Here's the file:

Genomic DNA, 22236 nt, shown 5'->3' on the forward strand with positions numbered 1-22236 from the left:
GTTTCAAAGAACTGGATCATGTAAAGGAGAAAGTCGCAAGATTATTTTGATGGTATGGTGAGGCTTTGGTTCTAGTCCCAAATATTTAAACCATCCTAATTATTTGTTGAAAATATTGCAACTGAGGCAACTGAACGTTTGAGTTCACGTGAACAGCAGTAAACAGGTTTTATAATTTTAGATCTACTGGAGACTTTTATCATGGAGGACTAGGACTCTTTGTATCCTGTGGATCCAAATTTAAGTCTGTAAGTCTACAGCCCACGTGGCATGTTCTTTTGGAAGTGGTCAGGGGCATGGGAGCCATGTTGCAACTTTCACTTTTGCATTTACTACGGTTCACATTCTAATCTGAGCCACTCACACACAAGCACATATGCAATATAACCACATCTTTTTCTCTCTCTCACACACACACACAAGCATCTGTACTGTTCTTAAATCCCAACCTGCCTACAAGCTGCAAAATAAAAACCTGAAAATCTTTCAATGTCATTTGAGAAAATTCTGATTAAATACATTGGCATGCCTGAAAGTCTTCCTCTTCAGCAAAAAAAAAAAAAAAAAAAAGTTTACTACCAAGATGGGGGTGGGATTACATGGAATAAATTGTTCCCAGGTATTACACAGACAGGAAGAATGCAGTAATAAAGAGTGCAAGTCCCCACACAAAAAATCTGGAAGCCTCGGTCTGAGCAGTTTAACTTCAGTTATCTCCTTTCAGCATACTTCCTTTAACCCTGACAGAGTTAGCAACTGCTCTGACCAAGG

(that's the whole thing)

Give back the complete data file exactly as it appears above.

Genomic DNA, 22236 nt, shown 5'->3' on the forward strand with positions numbered 1-22236 from the left:
GTTTCAAAGAACTGGATCATGTAAAGGAGAAAGTCGCAAGATTATTTTGATGGTATGGTGAGGCTTTGGTTCTAGTCCCAAATATTTAAACCATCCTAATTATTTGTTGAAAATATTGCAACTGAGGCAACTGAACGTTTGAGTTCACGTGAACAGCAGTAAACAGGTTTTATAATTTTAGATCTACTGGAGACTTTTATCATGGAGGACTAGGACTCTTTGTATCCTGTGGATCCAAATTTAAGTCTGTAAGTCTACAGCCCACGTGGCATGTTCTTTTGGAAGTGGTCAGGGGCATGGGAGCCATGTTGCAACTTTCACTTTTGCATTTACTACGGTTCACATTCTAATCTGAGCCACTCACACACAAGCACATATGCAATATAACCACATCTTTTTCTCTCTCTCACACACACACACAAGCATCTGTACTGTTCTTAAATCCCAACCTGCCTACAAGCTGCAAAATAAAAACCTGAAAATCTTTCAATGTCATTTGAGAAAATTCTGATTAAATACATTGGCATGCCTGAAAGTCTTCCTCTTCAGCAAAAAAAAAAAAAAAAAAAAGTTTACTACCAAGATGGGGGTGGGATTACATGGAATAAATTGTTCCCAGGTATTACACAGACAGGAAGAATGCAGTAATAAAGAGTGCAAGTCCCCACACAAAAAATCTGGAAGCCTCGGTCTGAGCAGTTTAACTTCAGTTATCTCCTTTCAGCATACTTCCTTTAACCCTGACAGAGTTAGCAACTGCTCTGACCAAGG